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A Cheat Sheet for Cheating
August 5, 2014

For insight into why we crave high-calorie treats and the best ways to trick your hunger, we spoke to clinical psychologist Belisa Vranich, Gold's Gym Fitness Institute member and author of Get a Grip: Your Two-Week Mental Makeover.

#1 Go for the crunch: The more you chew, the more your mind thinks you're eating. "Fast food is very soft. So you don't have to really chew it, and you have to eat more of it to feel satisfied," she says. "If you eat something that takes a lot of jaw-chomping, like carrots, you'll feel more full."


#2 Eat strong
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 Small bites of a flavorful food stimulate your taste buds, which send messages to your brain that you are eating. A food like blue cheese works. It has a strong taste and interesting texture, and you just need a bite or two.


#3 Indulge early
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 One rule of thumb is to eat guilt-inducing foods before 3 p.m., she explains. Then you have time to walk it off or go to the gym. The worst thing to do is to eat a big meal right before going to sleep, when you'll be expending less energy.


#4 Get past the plateau
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 People often get frustrated when their diet plan flatlines, and start cheating more often. Set a new challenge or try a new routine. Take a kickboxing class, or get a trainer. A break from the ordinary can banish the boredom and keep you from turning to food.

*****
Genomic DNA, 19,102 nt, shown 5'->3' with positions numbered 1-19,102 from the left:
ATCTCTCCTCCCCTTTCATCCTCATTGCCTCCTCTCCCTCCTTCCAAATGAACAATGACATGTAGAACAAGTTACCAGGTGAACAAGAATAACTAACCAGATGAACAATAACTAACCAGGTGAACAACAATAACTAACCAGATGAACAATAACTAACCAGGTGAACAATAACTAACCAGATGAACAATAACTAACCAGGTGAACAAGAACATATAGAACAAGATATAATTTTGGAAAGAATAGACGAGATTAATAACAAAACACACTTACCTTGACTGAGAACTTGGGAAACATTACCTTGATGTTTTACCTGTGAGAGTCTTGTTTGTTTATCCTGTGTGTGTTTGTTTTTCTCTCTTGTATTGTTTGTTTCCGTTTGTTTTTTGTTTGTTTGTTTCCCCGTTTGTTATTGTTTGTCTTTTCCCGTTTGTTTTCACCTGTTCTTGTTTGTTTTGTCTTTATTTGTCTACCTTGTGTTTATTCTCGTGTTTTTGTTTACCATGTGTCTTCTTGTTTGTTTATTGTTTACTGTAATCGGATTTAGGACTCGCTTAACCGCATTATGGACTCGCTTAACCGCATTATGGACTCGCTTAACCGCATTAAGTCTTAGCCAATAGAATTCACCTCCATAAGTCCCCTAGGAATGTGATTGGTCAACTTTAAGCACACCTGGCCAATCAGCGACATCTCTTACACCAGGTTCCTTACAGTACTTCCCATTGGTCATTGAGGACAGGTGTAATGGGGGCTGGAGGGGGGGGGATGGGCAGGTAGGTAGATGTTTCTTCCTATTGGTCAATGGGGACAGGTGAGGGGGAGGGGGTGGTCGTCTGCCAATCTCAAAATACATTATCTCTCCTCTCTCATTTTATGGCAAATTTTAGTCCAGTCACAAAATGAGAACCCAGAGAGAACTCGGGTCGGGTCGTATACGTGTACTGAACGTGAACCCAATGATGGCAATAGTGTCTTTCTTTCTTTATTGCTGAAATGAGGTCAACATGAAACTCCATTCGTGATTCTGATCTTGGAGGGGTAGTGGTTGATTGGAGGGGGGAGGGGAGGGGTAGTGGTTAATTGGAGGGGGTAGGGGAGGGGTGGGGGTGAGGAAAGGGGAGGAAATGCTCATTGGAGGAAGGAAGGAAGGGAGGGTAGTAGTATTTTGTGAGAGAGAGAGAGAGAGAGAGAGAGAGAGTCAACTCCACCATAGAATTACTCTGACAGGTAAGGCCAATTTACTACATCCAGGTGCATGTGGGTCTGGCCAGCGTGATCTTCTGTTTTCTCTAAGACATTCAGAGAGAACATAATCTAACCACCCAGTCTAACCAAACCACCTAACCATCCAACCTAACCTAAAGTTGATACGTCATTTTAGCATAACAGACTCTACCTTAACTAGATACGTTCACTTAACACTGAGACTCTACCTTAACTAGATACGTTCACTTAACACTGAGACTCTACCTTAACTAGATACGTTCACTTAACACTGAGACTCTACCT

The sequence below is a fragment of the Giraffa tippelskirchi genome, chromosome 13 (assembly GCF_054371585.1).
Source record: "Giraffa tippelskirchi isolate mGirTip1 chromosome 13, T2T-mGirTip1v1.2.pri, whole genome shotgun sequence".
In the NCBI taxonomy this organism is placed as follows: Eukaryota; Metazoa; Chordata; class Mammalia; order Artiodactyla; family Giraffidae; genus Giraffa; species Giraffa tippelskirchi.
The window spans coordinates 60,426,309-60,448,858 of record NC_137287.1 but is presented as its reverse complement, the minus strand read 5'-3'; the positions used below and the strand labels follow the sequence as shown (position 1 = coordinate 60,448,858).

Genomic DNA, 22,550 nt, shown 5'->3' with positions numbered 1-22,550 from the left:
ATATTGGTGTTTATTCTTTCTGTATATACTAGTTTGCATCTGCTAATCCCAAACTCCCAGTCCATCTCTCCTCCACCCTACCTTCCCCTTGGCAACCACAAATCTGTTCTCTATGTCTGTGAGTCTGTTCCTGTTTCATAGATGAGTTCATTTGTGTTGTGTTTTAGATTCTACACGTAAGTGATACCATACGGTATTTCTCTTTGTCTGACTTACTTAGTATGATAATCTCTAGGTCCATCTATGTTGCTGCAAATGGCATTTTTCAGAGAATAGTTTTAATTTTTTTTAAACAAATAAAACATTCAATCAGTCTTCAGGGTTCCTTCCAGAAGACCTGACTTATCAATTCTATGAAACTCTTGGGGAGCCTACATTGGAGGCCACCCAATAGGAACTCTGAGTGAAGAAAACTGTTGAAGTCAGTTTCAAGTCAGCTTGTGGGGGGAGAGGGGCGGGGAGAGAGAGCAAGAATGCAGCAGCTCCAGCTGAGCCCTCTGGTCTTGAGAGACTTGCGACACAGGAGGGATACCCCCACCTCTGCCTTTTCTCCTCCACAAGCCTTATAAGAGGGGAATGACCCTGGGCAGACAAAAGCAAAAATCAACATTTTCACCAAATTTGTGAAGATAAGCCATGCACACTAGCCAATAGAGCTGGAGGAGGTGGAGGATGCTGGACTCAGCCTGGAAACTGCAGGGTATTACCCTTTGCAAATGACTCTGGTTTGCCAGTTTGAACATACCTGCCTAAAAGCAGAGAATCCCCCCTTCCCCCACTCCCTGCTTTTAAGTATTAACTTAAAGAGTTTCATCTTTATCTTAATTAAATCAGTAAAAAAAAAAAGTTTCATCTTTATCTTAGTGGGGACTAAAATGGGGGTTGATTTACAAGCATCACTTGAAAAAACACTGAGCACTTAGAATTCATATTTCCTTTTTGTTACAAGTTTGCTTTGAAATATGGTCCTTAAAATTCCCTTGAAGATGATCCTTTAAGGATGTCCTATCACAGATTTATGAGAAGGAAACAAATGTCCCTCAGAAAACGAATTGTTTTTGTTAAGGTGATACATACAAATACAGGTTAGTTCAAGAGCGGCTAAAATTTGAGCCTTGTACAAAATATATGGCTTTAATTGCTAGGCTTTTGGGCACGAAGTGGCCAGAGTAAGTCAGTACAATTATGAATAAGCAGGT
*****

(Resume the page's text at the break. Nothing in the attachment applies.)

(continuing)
#5 Watch the sodium
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 Salt can suck your body dry of water, and your stomach interprets thirst as hunger. One quick indicator of hydration is your urine. "It should be light yellow. If it's darker, try drinking more water and cutting back on foods high in sodium."


#6 Plan ahead
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 "The people who eat well and stay thin map out their meals ahead of time. The more thought you put into what you're eating, the better off you are." That might mean packing your lunch to make sure you don't eat on the run, or stocking your desk with your healthy treats.


#7 Don't ignore depression
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 "Many people eat foods high in simple carbs for comfort because they're depressed. They give you a sugar spike that makes you temporarily happy." If you consistently overindulge to feel fulfilled, think about seeing a mental health professional.